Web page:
The top-10 firms specializing in financial PR and investor relations accounted for a total of $291 million in net fees in 2021, according to O’Dwyer’s 2022 ranking of financial PR firms, a $25 million gain from 2020’s $267 million.
The numbers make it clear: the financial communications sector fared better than most others during PR’s post-pandemic rebound. We asked executives at some of the top-ranked financial PR firms what they attribute to their success last year and what trends and changes they predict for the future, as rumors of a coming market correction loom on the horizon.
ICR climbs to new heights
New York-based investor relations firm ICR claimed the number-two spot in O’Dwyer’s 2022 financial rankings, accounting for $97.8 million in finance-related fees last year, a 61 percent leap from 2020’s $60 million.
ICR co-Founder and CEO Tom Ryan told O’Dwyer’s that the agency’s growth in 2021 was driven by new client retainer wins and the firm’s ability to smartly advise on transactions, notably IPOs and SPACs.
“Having navigated through multiple business cycles over the past 25 years, both good and bad, we’ve developed the ability to adapt and pull multiple levers to create value and continue providing the best in client service through all points in the cycle,” Ryan said.
Ryan noted that the agency didn’t experience a COVID-related slowdown, as its revenues grew 20 percent in 2020. In fact, financial markets remained healthy and even experienced increased activity in many areas such as SPACs and IPOs. In addition, Ryan said uncertainty and overall market volatility increased the demand for expert financial communications support.
|This article is featured in O'Dwyer's May '22 PR Firm Rankings Magazine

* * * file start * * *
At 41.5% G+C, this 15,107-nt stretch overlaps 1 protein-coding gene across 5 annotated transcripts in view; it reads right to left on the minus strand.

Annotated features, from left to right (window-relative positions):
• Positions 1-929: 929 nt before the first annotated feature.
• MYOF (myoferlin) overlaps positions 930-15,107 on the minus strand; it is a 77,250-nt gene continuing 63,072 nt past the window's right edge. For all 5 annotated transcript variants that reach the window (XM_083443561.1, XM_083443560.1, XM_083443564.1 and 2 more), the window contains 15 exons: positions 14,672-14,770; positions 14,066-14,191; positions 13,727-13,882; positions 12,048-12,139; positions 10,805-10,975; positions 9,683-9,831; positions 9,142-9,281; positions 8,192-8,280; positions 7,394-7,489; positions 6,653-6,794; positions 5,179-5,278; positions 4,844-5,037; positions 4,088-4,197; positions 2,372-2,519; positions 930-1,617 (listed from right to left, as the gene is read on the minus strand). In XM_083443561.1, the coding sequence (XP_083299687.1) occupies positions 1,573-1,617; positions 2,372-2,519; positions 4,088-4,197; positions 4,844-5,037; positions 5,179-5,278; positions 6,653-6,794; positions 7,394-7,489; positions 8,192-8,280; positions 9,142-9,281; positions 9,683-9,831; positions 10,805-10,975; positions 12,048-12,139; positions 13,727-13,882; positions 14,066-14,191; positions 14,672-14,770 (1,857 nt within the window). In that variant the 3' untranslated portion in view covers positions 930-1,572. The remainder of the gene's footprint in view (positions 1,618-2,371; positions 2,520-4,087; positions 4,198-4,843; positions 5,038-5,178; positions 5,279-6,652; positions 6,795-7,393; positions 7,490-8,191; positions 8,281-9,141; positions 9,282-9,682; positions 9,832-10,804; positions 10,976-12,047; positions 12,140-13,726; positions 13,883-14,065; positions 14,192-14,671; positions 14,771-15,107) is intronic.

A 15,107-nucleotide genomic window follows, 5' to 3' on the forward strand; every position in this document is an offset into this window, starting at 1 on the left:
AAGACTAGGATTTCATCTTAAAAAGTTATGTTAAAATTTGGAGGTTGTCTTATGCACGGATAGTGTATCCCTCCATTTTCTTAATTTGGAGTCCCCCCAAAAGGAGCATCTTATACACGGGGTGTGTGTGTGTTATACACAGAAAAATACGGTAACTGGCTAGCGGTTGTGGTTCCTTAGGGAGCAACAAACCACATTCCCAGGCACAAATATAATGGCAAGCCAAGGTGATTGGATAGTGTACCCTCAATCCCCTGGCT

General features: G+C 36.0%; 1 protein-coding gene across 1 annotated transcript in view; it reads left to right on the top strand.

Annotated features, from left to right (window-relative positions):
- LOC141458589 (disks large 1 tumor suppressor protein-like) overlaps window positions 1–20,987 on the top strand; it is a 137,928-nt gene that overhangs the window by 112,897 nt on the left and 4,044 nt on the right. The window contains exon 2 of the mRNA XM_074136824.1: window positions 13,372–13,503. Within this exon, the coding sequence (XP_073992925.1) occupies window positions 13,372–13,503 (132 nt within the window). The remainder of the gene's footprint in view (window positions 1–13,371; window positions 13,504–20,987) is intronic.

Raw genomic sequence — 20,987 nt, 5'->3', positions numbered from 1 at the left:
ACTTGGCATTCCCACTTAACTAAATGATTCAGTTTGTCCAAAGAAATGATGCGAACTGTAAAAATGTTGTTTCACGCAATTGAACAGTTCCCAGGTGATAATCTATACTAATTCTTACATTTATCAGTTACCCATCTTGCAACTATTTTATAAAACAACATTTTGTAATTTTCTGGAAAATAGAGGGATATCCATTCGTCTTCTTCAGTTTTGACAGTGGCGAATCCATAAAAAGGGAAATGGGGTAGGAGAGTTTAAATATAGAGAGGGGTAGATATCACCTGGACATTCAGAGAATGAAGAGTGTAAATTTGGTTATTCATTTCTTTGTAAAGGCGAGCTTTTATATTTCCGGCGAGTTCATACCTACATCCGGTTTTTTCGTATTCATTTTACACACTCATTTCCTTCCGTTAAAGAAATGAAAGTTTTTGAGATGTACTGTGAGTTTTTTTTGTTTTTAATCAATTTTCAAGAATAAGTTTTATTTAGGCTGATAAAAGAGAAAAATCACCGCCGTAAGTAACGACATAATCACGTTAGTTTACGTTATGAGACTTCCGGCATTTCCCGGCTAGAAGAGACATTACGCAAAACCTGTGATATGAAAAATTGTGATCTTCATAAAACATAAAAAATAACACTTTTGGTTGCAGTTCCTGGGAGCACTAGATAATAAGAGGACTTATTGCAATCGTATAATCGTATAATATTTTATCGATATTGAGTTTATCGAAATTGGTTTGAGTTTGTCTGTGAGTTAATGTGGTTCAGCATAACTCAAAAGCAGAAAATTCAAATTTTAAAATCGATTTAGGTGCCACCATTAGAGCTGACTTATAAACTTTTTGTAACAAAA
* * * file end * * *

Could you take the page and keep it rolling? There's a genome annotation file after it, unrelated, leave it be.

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“Ultimately, the more complicated the landscape, the more public and private companies must work to communicate their story and ICR is uniquely positioned to support clients in that capacity,” Ryan told O’Dwyer’s.
Ryan said the long-term acceptance of the SPAC structure, continued demand by institutional investors for ESG progress, new and disruptive technologies raising capital from the public markets and an increasingly complex and contentious communications environment for companies that will require expert advice and communications strategies are trends he predicts in the future.
“The expectation in 2022 was for the capital markets to cool down somewhat and the geopolitical climate has certainly accelerated that slowdown. But markets always pause and regroup and we’ve seen this happen many times over the last 25 years. As volatility subsides, corporate transactions will return and ICR will be a major beneficiary given our record backlog,” Ryan said.
Prosek seizes on the ‘market of marketing’
Prosek Partners had a strong year in 2021, and this was especially evident in its finance/IR earnings: Prosek climbed to $70 million in finance-related fees in 2021 to claim the number-three spot, revealing 30 percent growth from $53.9 million the year prior.
Founder and CEO Jennifer Prosek attributed several factors to her agency’s success last year, including the SPAC boom, IPOs and IR as well as a busier-than-usual special situations business.
She also said private markets clients—PE, hedge funds and asset managers—are investing in communications, marketing, digital, ESG and prioritizing brand building and reputation management in ways they never have before. Prosek said her firm placed a big bet on the private markets becoming a major sector for the firm, which she referred to as the “Emerging Market of Marketing.”
Prosek thinks private markets will continue to be a hot growth sector for financial firms this year, and with that will come new spending in communications, marketing, IR and digital.
“ESG will also continue to be a major focus for our financial clients this year, driving consulting and communications revenue,” Prosek said. “Brand, creative and digital—as an integrated solution—will also grow as financial firms seek players who can combine deep financial knowledge/acumen with world-class creative services.”
Vested benefits from strong value proposition
Financial services specialists Vested accounted for $17.5 million in finance-related fees last year to hold the number-five spot in O’Dwyer’s financial rankings, an impressive leap from 2020’s similarly impressive $12.4 million.
Co-Founder and President Binna Kim believes Vested’s exponential growth is a reflection of the agency’s powerful value proposition, which combines deep financial expertise, robust integrated marcomm capabilities and a non-traditional approach to agency growth.